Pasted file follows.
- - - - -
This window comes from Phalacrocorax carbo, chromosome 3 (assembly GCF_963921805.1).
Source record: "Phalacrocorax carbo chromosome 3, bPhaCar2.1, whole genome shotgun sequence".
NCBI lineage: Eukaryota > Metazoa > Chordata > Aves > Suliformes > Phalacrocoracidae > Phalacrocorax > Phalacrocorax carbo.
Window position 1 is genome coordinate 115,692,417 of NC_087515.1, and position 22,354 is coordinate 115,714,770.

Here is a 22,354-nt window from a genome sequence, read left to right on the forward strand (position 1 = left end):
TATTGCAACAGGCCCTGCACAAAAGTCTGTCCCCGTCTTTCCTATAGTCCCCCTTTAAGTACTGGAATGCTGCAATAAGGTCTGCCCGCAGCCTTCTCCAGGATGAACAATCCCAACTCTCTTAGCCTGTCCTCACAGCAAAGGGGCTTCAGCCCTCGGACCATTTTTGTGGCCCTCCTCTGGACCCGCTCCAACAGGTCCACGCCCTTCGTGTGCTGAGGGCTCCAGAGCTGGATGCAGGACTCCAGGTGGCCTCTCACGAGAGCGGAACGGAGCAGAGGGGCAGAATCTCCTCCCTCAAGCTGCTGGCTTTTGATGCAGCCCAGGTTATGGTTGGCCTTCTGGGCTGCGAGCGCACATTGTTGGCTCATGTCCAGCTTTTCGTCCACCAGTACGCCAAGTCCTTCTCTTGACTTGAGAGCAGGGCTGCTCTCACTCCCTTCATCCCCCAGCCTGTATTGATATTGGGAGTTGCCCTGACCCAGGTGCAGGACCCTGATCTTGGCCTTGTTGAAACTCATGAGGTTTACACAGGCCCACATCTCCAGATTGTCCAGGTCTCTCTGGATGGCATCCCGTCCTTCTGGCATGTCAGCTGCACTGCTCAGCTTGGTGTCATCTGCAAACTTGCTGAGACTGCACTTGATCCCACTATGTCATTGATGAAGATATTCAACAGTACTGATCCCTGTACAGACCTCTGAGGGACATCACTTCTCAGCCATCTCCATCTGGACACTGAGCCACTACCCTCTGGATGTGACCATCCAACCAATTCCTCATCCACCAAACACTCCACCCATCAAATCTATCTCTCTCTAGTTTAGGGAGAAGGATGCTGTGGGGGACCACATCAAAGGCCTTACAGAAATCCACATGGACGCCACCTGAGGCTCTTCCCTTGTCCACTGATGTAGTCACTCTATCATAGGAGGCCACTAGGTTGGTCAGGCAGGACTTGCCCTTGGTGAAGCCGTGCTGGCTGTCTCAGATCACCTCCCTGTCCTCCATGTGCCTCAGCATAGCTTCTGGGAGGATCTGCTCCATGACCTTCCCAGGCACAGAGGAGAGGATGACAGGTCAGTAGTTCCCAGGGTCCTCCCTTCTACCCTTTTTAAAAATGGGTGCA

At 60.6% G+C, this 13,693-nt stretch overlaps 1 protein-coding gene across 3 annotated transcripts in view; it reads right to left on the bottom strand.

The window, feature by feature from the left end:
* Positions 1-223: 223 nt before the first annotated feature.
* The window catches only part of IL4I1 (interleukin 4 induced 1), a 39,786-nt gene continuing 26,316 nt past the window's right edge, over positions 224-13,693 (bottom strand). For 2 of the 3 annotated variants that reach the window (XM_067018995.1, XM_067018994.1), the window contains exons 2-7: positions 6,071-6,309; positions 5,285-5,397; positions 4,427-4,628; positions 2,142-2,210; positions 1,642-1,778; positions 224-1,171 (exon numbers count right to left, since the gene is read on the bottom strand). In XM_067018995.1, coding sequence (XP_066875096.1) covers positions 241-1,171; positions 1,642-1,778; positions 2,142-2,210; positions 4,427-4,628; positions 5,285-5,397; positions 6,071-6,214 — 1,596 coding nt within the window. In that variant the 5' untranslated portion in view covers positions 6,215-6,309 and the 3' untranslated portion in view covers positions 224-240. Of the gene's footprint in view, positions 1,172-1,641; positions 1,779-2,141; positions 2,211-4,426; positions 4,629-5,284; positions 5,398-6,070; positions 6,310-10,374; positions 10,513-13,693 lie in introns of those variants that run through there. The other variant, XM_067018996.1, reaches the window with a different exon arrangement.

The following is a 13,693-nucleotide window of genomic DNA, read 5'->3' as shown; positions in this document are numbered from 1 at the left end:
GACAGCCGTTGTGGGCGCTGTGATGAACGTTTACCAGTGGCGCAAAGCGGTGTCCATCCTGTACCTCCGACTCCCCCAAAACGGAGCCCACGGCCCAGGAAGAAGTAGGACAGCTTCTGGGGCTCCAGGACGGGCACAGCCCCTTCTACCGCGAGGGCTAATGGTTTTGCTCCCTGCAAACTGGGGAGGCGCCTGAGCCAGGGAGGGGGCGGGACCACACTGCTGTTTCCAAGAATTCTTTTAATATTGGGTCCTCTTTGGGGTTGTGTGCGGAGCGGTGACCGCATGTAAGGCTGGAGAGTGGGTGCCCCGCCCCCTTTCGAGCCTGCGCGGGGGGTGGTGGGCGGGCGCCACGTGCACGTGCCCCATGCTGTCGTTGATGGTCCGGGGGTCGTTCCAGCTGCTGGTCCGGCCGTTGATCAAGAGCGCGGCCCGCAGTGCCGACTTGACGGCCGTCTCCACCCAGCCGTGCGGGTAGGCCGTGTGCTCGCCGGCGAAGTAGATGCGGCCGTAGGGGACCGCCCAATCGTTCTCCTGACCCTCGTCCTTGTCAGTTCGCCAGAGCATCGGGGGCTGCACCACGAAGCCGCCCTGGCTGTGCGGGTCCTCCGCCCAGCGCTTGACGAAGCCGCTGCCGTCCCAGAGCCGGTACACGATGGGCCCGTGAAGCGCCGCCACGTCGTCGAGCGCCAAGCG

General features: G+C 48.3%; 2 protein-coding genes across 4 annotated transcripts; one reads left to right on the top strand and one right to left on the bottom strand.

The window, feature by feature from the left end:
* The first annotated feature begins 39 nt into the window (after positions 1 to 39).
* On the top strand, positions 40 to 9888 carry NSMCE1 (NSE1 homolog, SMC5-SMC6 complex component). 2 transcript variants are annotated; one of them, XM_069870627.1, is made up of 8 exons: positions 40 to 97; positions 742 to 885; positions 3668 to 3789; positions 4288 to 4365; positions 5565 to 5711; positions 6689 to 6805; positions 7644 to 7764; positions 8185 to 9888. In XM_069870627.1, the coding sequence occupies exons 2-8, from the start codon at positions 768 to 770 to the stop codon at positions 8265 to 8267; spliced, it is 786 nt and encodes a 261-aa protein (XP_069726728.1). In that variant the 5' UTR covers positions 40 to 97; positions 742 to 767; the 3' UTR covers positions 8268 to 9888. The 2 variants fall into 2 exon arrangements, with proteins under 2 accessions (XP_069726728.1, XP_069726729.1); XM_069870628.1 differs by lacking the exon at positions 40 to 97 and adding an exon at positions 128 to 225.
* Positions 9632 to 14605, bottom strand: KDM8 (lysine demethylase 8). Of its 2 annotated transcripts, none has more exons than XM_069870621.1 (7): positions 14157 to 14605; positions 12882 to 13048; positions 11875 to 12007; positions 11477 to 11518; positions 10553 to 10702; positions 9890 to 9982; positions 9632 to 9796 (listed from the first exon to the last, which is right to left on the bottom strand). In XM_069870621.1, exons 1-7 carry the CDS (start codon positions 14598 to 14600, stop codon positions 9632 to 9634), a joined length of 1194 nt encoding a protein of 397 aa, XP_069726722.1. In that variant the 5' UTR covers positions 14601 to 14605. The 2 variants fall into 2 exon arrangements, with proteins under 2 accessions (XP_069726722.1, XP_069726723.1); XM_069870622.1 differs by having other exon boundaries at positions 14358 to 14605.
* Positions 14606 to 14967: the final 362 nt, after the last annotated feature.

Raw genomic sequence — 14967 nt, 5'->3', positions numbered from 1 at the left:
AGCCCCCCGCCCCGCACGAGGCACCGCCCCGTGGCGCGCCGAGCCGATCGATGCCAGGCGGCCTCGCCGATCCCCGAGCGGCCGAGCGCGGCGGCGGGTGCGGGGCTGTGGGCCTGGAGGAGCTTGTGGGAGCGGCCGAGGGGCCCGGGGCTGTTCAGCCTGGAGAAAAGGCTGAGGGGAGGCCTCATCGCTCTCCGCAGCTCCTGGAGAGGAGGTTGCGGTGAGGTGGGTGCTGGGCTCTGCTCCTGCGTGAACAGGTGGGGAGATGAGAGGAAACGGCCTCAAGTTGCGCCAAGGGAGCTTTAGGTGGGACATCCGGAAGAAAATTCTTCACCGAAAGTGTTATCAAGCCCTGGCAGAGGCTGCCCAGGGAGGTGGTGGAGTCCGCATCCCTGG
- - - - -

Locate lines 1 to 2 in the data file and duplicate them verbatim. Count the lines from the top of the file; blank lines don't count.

This window comes from Phalacrocorax carbo, chromosome 3 (assembly GCF_963921805.1).
Source record: "Phalacrocorax carbo chromosome 3, bPhaCar2.1, whole genome shotgun sequence".